- Marcy Scott Lynn is Facebook’s director of global impact partnerships, which means she works to set up partnerships and programmes through which the company can have a positive impact on the world.
- Lynn was heavily involved in creating Facebook’s Safety Check feature, which allows people to tag themselves as safe during disastrous events.
- She told Business Insider the origin story of Safety Check and how it was first activated in 2014 during typhoon Ruby in the Philippines.
- Her team is only a year old, but has recently joined a tech for good partnership called 2030 Vision, which Lynn sees as its first big step.
- Visit Business Insider’s homepage for more stories.
Marcy Scott Lynn was one of the brains behind Facebook’s famous feature that allows people to tag themselves as safe during disastrous events — and she remembers its inception vividly.
A group of Facebook engineers in Japan were originally responsible for the idea following the 2011 Tōhoku earthquake and tsunami. One of the biggest earthquakes ever recorded, it killed 19,000 and caused a meltdown at the Fukushima nuclear power plant that displaced more than 100,000 others.
The trouble was, the engineers’ brainwave came after the worst of the devastation. It was not until a Facebook hackathon that the idea came to resemble something like what we know now as Safety Check.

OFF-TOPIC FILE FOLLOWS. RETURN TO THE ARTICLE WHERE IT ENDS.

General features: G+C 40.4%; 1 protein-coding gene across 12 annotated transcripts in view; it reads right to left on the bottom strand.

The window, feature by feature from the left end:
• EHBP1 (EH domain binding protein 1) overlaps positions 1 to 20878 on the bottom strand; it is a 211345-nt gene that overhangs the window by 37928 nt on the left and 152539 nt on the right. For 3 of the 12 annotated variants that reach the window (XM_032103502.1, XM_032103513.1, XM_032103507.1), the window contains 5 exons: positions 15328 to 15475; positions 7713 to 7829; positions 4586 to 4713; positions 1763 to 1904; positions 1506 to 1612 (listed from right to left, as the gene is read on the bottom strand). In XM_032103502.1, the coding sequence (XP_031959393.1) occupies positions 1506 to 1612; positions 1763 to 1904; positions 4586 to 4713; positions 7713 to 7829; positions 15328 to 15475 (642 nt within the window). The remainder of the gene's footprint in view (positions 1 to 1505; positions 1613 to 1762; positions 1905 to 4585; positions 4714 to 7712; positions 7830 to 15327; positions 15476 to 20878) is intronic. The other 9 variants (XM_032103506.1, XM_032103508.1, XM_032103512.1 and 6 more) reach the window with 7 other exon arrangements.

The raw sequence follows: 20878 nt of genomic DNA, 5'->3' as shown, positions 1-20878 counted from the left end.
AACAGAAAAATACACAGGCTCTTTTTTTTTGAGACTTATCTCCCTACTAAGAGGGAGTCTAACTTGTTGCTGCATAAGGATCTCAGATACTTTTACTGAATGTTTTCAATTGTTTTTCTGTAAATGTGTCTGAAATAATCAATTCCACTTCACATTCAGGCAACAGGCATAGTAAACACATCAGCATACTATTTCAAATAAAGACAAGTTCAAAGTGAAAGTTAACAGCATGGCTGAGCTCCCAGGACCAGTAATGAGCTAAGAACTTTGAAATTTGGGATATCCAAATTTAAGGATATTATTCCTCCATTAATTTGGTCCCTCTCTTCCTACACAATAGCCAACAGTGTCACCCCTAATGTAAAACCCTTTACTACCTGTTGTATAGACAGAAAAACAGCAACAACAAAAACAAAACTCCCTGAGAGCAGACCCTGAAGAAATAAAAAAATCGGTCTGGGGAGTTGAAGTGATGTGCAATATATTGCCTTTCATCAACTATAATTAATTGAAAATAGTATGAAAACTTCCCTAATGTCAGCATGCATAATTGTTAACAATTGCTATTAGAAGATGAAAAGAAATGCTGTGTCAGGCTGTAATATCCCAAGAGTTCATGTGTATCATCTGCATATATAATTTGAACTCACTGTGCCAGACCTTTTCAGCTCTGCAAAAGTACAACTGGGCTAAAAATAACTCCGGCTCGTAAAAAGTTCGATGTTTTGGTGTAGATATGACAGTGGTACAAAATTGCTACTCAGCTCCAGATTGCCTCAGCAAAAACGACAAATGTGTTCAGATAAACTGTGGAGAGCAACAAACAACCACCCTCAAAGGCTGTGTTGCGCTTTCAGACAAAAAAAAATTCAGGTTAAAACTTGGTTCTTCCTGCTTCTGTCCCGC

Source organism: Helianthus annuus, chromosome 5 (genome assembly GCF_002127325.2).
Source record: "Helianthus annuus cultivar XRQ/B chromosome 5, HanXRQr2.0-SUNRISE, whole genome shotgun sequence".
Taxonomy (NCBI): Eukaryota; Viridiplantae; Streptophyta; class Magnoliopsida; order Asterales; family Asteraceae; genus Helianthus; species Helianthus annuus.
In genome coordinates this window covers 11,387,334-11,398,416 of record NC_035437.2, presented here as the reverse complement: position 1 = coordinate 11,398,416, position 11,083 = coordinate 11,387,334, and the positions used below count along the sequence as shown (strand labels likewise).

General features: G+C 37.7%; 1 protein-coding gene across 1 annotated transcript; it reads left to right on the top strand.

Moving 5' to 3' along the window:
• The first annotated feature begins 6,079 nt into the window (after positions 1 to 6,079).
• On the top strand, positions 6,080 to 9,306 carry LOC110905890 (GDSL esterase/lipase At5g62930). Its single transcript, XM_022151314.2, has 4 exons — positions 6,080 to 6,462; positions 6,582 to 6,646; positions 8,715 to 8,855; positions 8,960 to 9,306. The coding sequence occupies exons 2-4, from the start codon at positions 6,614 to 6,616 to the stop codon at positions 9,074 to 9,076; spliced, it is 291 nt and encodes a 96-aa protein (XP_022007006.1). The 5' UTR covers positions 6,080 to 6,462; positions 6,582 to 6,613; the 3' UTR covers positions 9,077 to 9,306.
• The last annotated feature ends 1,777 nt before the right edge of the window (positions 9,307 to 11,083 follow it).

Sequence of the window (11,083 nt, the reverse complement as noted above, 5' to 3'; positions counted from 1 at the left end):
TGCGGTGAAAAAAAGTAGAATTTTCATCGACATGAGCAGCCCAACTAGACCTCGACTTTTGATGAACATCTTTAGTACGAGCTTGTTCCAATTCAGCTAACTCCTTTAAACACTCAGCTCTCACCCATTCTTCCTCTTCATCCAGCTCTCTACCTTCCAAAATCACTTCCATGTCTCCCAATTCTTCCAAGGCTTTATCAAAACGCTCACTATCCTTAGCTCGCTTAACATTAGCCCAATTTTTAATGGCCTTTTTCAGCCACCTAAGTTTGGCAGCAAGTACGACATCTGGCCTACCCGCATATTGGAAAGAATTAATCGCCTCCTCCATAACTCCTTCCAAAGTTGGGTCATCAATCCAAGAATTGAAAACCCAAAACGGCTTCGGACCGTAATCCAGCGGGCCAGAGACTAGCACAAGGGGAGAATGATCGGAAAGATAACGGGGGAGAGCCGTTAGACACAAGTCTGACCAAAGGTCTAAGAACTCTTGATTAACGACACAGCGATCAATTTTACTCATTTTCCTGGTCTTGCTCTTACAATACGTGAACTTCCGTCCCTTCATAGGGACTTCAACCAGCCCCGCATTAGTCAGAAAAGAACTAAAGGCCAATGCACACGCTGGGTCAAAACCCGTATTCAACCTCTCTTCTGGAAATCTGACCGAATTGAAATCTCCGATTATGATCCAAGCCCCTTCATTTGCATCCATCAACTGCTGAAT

A two-person team made up of an engineer and project manager took inspiration from the work of their Japanese colleagues, presenting a more sophisticated iteration of the tool at the event. They got “a lot of love from the crowd,” recalls Lynn, now Facebook’s director of global impact partnerships.
Lynn was working on the policy team at the time, and got pulled onto the project along with a designer. She remembers the first time the feature got deployed as if it were yesterday. Three years after the 2011 Tōhoku disaster, Typhoon Ruby swept through the Philippines — and Lynn’s team sprung into action.
“It’s burned into my brain — I remember it, it was typhoon Ruby in the Philippines. We were prepared, we knew it was coming, we were watching the weather reports.” Typhoon Ruby, also known as typhoon Hagupit, hit the Philippines in December 2014 forcing the evacuation of one million people.
“We had a meeting on [the] Friday… I just remember sitting in my home office with my daughter on my lap, we had all these people on video con, some people went into the office like ‘is this gonna be it?'”
The team had painstakingly developed a set of criteria around which disasters would qualify for “mark yourself as safe,” such as the number of people impacted, but actually setting the feature in motion required manual activation. “It literally required if it was in the middle of the night — which eventually it was — waking the on-call engineer to turn it on.”
Scott says that until Facebook was able to automate the system, decisions on whether to activate the feature remained a “group effort.” In its early days, the teams deciding whether to activate were cautious about overuse.
“Honestly I think originally we were probably biased towards fewer activations because we didn’t want to inundate people. We didn’t want Facebook to turn into a place where all that ever happened on there was ‘disaster of the day,'” she explains.